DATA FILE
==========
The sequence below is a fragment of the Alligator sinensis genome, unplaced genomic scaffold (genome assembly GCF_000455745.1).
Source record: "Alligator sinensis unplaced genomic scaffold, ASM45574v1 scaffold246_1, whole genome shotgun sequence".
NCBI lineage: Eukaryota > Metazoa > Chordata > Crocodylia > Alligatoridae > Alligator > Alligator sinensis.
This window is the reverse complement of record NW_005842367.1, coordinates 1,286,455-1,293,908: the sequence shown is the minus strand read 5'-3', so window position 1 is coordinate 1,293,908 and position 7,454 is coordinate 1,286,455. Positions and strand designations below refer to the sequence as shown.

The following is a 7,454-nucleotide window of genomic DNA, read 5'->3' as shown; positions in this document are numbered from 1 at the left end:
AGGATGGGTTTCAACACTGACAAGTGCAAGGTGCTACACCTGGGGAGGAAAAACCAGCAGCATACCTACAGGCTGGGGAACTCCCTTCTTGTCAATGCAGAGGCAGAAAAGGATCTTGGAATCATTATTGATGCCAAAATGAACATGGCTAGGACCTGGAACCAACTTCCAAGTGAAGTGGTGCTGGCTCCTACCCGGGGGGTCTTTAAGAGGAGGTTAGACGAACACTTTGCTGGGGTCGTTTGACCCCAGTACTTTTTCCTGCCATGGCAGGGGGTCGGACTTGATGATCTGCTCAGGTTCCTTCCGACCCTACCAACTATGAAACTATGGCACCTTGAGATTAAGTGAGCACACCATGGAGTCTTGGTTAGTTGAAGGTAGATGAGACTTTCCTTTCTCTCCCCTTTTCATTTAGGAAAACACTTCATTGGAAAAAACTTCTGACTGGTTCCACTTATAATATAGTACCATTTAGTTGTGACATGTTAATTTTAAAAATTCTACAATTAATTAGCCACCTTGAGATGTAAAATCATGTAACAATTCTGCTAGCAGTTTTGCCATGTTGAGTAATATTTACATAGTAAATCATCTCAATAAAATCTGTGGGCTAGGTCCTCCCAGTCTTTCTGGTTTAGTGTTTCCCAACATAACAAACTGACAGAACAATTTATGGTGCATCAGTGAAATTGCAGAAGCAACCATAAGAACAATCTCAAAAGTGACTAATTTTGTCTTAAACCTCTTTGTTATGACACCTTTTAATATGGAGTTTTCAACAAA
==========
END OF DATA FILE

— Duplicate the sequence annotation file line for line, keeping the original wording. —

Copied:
The sequence below is a fragment of the Alligator sinensis genome, unplaced genomic scaffold (genome assembly GCF_000455745.1).
Source record: "Alligator sinensis unplaced genomic scaffold, ASM45574v1 scaffold246_1, whole genome shotgun sequence".
NCBI lineage: Eukaryota > Metazoa > Chordata > Crocodylia > Alligatoridae > Alligator > Alligator sinensis.
This window is the reverse complement of record NW_005842367.1, coordinates 1,286,455-1,293,908: the sequence shown is the minus strand read 5'-3', so window position 1 is coordinate 1,293,908 and position 7,454 is coordinate 1,286,455. Positions and strand designations below refer to the sequence as shown.

The following is a 7,454-nucleotide window of genomic DNA, read 5'->3' as shown; positions in this document are numbered from 1 at the left end:
AGGATGGGTTTCAACACTGACAAGTGCAAGGTGCTACACCTGGGGAGGAAAAACCAGCAGCATACCTACAGGCTGGGGAACTCCCTTCTTGTCAATGCAGAGGCAGAAAAGGATCTTGGAATCATTATTGATGCCAAAATGAACATGGCTAGGACCTGGAACCAACTTCCAAGTGAAGTGGTGCTGGCTCCTACCCGGGGGGTCTTTAAGAGGAGGTTAGACGAACACTTTGCTGGGGTCGTTTGACCCCAGTACTTTTTCCTGCCATGGCAGGGGGTCGGACTTGATGATCTGCTCAGGTTCCTTCCGACCCTACCAACTATGAAACTATGGCACCTTGAGATTAAGTGAGCACACCATGGAGTCTTGGTTAGTTGAAGGTAGATGAGACTTTCCTTTCTCTCCCCTTTTCATTTAGGAAAACACTTCATTGGAAAAAACTTCTGACTGGTTCCACTTATAATATAGTACCATTTAGTTGTGACATGTTAATTTTAAAAATTCTACAATTAATTAGCCACCTTGAGATGTAAAATCATGTAACAATTCTGCTAGCAGTTTTGCCATGTTGAGTAATATTTACATAGTAAATCATCTCAATAAAATCTGTGGGCTAGGTCCTCCCAGTCTTTCTGGTTTAGTGTTTCCCAACATAACAAACTGACAGAACAATTTATGGTGCATCAGTGAAATTGCAGAAGCAACCATAAGAACAATCTCAAAAGTGACTAATTTTGTCTTAAACCTCTTTGTTATGACACCTTTTAATATGGAGTTTTCAACAAA